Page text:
(Written by Gary Howard)
10 April 2014 - The International Ship Recycling Association (ISRA) and NGO Shipbreaking Platform have called for immediate action to improve safety at shipbreaking beaches following four deaths at a Chittagong yard earlier this month.
Last week four unskilled workers were killed and three were injured when a gas cylinder exploded aboard a ship they were dismantling. The men all died of carbon dioxide inhalation.
“This sad accident shows the clear lack of safety measures in the industry,” says Muhammad Ali Shahin, Bangladesh coordinator of the NGO Shipbreaking Platform. “Shipbreaking workers are not well trained, their work is not supervised and they are either not provided with safety gear or no checks are made to ensure that they are actually able to properly use protective equipment. It is very obvious that nobody feels responsible for these men’s lives.”
“One of the survivors told me that he could have saved at least two of the workers if the yard had provided them with oxygen. Instead, the yard management wanted to hide the bodies. The families, who had been alerted of the accident, finally managed to break the gates of the yard. But it was unfortunately too late to save the workers.”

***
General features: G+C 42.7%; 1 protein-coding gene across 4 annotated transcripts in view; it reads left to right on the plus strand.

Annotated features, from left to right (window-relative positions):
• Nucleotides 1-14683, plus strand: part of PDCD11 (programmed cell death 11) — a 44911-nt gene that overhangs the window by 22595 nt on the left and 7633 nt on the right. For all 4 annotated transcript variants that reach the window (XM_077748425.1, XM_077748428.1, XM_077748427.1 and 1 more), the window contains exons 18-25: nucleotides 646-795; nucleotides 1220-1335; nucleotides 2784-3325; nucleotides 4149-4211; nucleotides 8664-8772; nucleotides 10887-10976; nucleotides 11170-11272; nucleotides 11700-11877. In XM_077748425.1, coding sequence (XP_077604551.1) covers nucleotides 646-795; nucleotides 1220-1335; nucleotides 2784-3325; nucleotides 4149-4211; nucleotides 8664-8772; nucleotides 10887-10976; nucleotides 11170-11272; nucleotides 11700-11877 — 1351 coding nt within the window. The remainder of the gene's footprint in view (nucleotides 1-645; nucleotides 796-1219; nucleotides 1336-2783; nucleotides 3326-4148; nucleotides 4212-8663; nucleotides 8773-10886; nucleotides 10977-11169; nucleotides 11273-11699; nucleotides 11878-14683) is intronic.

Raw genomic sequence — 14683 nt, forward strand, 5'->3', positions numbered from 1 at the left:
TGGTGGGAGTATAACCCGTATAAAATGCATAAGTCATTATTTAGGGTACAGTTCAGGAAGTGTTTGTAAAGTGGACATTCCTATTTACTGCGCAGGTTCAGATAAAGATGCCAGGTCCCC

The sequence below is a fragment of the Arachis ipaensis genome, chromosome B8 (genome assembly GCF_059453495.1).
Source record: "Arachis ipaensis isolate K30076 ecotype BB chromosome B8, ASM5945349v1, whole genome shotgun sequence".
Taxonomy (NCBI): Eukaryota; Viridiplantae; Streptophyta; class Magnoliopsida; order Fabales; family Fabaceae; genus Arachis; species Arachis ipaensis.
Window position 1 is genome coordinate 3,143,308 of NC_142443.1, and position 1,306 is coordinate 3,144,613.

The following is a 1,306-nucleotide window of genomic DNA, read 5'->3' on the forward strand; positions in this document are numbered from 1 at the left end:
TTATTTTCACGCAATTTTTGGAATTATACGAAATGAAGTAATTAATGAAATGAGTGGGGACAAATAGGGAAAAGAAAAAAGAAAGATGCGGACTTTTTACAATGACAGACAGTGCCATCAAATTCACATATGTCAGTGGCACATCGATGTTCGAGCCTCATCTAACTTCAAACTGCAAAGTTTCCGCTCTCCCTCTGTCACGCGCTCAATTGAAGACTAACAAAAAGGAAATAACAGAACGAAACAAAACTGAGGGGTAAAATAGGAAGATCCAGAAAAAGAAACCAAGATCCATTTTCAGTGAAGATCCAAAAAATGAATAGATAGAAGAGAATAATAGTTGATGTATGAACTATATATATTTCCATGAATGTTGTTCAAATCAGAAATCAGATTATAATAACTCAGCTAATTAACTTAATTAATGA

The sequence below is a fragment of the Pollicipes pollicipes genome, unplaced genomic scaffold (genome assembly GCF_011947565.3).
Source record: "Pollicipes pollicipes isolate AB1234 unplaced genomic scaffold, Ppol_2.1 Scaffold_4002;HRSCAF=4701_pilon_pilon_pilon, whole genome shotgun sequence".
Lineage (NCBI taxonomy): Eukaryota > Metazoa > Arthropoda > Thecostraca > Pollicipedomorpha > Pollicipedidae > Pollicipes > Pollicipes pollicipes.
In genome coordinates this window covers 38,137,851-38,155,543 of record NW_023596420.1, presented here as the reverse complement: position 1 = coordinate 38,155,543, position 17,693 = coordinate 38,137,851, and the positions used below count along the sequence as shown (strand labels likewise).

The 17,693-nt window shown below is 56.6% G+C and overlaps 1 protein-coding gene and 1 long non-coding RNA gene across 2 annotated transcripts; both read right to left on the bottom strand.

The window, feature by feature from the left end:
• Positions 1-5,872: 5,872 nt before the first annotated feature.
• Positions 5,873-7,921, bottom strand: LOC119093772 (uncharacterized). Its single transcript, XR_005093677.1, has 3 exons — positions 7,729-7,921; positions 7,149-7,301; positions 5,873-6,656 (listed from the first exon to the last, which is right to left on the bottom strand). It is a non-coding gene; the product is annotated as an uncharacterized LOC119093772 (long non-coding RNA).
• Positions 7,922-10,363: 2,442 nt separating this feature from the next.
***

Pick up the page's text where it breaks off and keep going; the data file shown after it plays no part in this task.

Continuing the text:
Robin Townsend of Lloyds Register, board member at ISRA commented: “Workers cannot be subject to unacceptable and deadly dangerous situations because the facility is ‘improving’ and at some time in the future will be ‘acceptable’. No shipowner should send his ship to facilities that have unacceptably dangerous common practices”.
“We demand that the shipbreaking industry takes measures to prevent accidents and injuries instead of trying to cover them up”, said Patrizia Heidegger, executive director of Brussels-based NGO Shipbreaking Platform.
“Whereas yard managers get caught in contradictory statements, some industry representatives even dare to deny the fact that these accidents happen at all. Moreover, we blame the ship owners who sell their vessels to Bangladesh and are not willing to take responsibility for the safe and clean recycling of their ships. These deaths and injuries are the direct result of wanting to make the biggest profit on the sale of their old ships.”
The incident occurred a few days before Seatrade Global reported on the commercial strength of the Indian shipbreaking market.